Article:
When another hurricane approached, with the exception of drilling holes into the panel, the above steps would need to be repeated, again requiring more than one person to accomplish the task.

If more than one person was not available to install shutters, the building and the people inside were often left unprotected from projectiles impacting through the windows and or doors causing damage and potential injury.


This invention allows users to permanently mount screws/fasteners to buildings that are designed to fit into slots on a bracket called the Hurricane Hanger. The Hurricane Hanger permanently attaches to a panel (plywood, fiberglass or other) creating a hurricane shutter which can then be freely installed and removed repeatedly by a single person without installing or removing screws/fasteners a second time. This invention allows the creation of a do-it-yourself hurricane shutter at a minimal cost which will protect people and their property.


FIG. 1A) Front View. This drawing depicts the design of the bracket including the holes used to permanently mount the bracket to the panel with nuts and bolts as well as the slots which engage with the screws which are permanently mounted above or around the window or door. Two aspects of the slots are shown. The elliptical (football shaped) bottom of the slot is the resting position for the window/door screw's head when engaged with the hurricane hanger which allows for the bracket to be easily located over the screw head and also supports the weight of the shutter. The top of the long, thin vertical slot is the locked position of when the window/doors screw's head is engaged with the hurricane hanger. The diameter of the window/door screw head is wider than the diameter of the long, thin vertical slot thus locking it in place.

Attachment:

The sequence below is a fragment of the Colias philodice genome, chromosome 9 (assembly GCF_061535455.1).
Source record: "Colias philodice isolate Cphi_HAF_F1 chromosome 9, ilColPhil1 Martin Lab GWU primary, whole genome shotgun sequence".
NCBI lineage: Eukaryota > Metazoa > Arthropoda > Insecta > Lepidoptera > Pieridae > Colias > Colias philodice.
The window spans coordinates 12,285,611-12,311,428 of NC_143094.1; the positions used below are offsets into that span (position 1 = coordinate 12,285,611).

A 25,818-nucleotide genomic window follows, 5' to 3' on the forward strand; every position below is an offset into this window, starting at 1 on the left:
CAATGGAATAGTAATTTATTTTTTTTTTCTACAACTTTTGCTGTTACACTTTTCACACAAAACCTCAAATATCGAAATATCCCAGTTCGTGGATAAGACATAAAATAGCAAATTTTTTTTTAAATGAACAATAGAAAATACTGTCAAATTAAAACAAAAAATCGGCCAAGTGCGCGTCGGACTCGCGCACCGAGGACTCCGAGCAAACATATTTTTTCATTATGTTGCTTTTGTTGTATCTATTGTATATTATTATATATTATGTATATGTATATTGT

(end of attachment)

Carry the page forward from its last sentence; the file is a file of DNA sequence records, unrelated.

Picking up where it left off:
FIG. 1B) Side View. This drawing depicts the side profile of the hurricane hanger, shaped like the lower case letter “h”, with the panel (plywood) permanently attached with the nuts and bolts. It also shows the permanently mounted screw located above and into the window or door soffit. This screw shall be set at a predetermined dimension as measured from the face of the soffit to the back of the screw head. The top of the “h” is gradually thicker than the middle section of the “h”. The dimension from the face of the soffit to the back of this screw head shall be less than the thickness of the bracket at the top of the letter “h”. This thicker area acts as a compression fitting when engaged with the permanently mounted screw head at the locked position. Note: For ease of clarity, the compression fit feature does not show the bracket being flush up against the face of the soffit nor does it show the tightening of the thicker portion of the upper bracket against the back of the screw head. In an actual installation, these areas would be compressed together forming a locked position.


The Hurricane Hanger is a bracket when combined with a fastening system creates a hurricane shutter. The bracket is made of aluminum, steel, or any metal, high impact plastic, fiberglass reinforced polyester (FRP) or any similar high strength material. The bracket will be manufactured by extruding one of the above listed materials. The purpose of the bracket is to permanently fasten to a panel which may be made of plywood, fiberglass, FRP, plastic, or any other high strength or similarly shaped material. When these two components are permanently attached to each other, they create a do-it-yourself hurricane shutter, which can then be secured to a building over the windows and or doors which prevent a projectile from impacting these areas thus protecting people and property. This design allows for the repeated installation and removal of the hurricane shutter by a single person.